2b How shall we who died to sin still live in it? 3 Or do you not know that all of us who have been baptized into Christ Jesus have been baptized into His death? 4 Therefore we have been buried with Him through baptism into death, so that as Christ was raised from the dead through the glory of the Father, so we too might walk in newness of life. 5 For if we have become united with Him in the likeness of His death, certainly we shall also be in the likeness of His resurrection, 6 knowing this, that our old self was crucified with Him, in order that our body of sin might be done away with, so that we would no longer be slaves to sin; 7 for he who has died is freed from sin.
Romans 6:11 (NASB95)
11 Even so consider yourselves to be dead to sin, but alive to God in Christ Jesus.
Two weeks ago, I wrote about yet one more area of scripture that I think it is easy for us to see as “foolishness”. As I wrote it, I was feeling concerned about how foolish it truly is. I don’t know about you, but for me, from time to time when I’m sharing some of God’s “foolishness”, I get a sinking feeling that anyone listening must be disagreeing with me. At least one reader last week let me know just how much that was true. The people-pleaser side of my personality wants to shrink back from those moments. Thank goodness His Spirit is bolder than I and for the fact that I have a wife who gives me strength. This week’s blog is one of those moments of uneasy foolishness yet again.
Paul, in Romans 5, makes it clear that we have no righteousness of our own. Not even our best deeds are pleasing to our Lord. In Romans 6, Paul swings the pendulum fully back to the other side, and I find that most people think both truths are rather impossible. You see, Paul now enters into the fullness of what Christ has done in the life of each and every person who have given all in the pursuit of Him. In a very real way, everything, and I mean everything, has changed in the life of those who have fallen squarely into the arms of grace.
Are you ready for God’s “foolish” truth about us? We should not go on in the sinful lifestyle of our past because that person is dead. The “baptism” that is talked about here has nothing to do with water or being dunked into it. It carries the idea of being associated, joined to, or immersed in. Just as Jesus died, was buried, and rose again physically. We died, were buried, and rose again spiritually. We are not who we were. That person died and that person is not coming back to life (:9-10). Our resurrection was as completely, 100% new people in Christ. We died as sinners and were raised as saints. By the way, saints is the term that Paul uses for Christians more than any other.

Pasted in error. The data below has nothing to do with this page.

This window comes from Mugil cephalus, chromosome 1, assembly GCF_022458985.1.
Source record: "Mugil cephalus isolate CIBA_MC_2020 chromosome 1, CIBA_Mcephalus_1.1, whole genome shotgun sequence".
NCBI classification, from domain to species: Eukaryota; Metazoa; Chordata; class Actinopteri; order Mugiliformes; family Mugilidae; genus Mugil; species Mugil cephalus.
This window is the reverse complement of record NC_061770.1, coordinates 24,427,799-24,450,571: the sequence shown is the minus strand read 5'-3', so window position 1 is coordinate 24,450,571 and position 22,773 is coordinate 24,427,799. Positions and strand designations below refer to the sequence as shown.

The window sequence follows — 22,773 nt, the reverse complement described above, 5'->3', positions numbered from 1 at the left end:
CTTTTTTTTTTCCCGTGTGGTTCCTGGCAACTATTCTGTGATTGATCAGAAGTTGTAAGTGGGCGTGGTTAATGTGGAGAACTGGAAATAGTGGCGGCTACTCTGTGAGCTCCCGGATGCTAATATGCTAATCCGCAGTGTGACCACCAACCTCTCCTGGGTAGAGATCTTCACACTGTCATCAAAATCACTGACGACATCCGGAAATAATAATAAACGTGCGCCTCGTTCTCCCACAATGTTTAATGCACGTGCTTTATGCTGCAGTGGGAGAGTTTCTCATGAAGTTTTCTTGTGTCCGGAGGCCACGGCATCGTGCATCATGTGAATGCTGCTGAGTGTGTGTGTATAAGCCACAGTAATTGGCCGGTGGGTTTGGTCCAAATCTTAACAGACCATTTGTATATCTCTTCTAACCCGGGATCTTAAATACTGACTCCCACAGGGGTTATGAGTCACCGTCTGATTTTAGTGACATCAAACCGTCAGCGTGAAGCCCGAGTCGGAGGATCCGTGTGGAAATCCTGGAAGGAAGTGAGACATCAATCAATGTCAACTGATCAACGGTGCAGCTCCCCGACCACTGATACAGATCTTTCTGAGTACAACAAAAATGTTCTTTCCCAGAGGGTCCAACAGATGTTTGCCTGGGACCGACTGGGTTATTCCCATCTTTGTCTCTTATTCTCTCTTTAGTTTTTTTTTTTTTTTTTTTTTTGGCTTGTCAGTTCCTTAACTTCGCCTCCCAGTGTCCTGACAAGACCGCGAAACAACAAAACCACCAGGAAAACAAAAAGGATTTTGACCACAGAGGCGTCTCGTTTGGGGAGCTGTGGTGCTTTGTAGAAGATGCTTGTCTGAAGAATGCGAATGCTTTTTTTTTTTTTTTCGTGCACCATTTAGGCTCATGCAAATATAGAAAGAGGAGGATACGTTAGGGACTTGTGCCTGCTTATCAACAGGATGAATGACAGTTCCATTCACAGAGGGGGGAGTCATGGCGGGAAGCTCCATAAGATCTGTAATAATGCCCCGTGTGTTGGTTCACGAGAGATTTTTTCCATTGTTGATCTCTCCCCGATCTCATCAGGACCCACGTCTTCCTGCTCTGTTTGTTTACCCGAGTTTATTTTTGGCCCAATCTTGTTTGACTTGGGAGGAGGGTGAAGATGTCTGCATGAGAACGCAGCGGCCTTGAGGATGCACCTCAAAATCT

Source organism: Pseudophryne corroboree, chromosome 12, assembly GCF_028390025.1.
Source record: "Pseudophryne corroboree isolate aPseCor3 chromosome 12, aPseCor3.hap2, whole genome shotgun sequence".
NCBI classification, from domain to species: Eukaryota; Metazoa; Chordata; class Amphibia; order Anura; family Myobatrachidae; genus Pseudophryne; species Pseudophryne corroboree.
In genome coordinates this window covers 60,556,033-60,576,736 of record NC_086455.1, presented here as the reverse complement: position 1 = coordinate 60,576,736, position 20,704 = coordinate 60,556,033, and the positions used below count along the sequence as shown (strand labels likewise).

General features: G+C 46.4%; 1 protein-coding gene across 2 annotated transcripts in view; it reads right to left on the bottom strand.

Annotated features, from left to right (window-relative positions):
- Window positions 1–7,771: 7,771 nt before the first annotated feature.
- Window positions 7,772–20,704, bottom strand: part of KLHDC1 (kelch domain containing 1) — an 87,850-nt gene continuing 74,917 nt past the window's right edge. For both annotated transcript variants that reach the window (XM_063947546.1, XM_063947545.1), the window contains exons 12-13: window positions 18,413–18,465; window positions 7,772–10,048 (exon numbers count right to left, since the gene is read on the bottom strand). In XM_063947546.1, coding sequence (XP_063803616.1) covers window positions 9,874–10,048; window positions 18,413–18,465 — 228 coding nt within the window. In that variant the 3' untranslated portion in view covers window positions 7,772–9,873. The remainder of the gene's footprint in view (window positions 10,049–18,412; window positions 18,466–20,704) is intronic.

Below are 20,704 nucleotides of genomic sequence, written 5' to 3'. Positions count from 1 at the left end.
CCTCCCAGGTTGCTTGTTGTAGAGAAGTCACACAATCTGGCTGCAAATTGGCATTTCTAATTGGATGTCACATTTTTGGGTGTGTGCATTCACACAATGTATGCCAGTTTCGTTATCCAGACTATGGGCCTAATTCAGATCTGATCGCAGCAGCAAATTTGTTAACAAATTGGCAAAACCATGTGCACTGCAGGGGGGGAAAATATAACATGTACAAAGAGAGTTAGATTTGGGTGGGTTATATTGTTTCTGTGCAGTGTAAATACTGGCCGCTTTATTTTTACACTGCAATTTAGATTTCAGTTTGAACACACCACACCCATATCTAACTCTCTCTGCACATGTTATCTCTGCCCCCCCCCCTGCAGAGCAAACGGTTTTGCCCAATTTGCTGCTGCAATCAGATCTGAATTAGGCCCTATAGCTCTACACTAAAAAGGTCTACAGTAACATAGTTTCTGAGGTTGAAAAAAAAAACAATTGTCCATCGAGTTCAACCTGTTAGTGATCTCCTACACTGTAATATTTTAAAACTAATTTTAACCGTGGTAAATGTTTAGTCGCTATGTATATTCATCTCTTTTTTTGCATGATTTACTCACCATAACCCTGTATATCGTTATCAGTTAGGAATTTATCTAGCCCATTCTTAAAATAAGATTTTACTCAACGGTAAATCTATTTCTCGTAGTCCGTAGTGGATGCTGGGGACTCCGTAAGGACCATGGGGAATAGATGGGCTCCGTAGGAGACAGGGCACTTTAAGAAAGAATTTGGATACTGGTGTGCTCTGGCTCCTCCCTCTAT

Here is where we head into the oh-no-they’re-going-to-disagree-with-me category, but just look at what God’s Word is saying here, not Nate. We have been “freed from sin”. We are no longer “slaves to sin”. Our “old man” and its “body of sin” is “done away with”. We were formally “slaves to sin”. Slaves must obey their master. Prior to Christ’s work of killing the old us, we HAD to sin. Every thought, every action, and every desire had to submit to our master: sin. We were by definition: sinners.
If that is hard to believe, try this one. Christ killed the old man so that we could and would live a “new life”. The word “might” can make us think that Paul is referring to a hope, but the sense here is much more of an expectation. Why would we walk in sin when we were made to walk in a new life that is free from sin? Why would we choose to act like the person were before, ever?
In my experience, there is not much more firmly entrenched in the 21st century, evangelical Christian mind, than the idea that we are sinners saved by grace. Yet, I would challenge that assumption, and I believe you should, too. Based on this passage and others like it, we need to put that phrase firmly in the past. I was a sinner that has been saved by grace and am now living daily in His unending grace. Our identity has changed. The person we were is gone. We are now those who have been completely and utterly freed from the power of sin and its hold over us. Our job now is to stop believing and repeating an inaccurate view of ourselves and follow Paul’s instruction in verse 11: consider it true. There might be a million reasons coursing through your head and mine why we should not believe it, but we need to lay those at the feet of Christ and take Him at His word. This is the “who”. Make sure you stay tuned for Paul’s explanation of the “how” in the coming weeks.
May we believe and live in the freedom from sin that God has given each and every one of us who have trusted in Jesus’ complete work on the cross.
 1 Corinthians 1:18, also see my July 16th blog post
 Romans 5:6-9, also see my October 8th blog
 Romans 5:20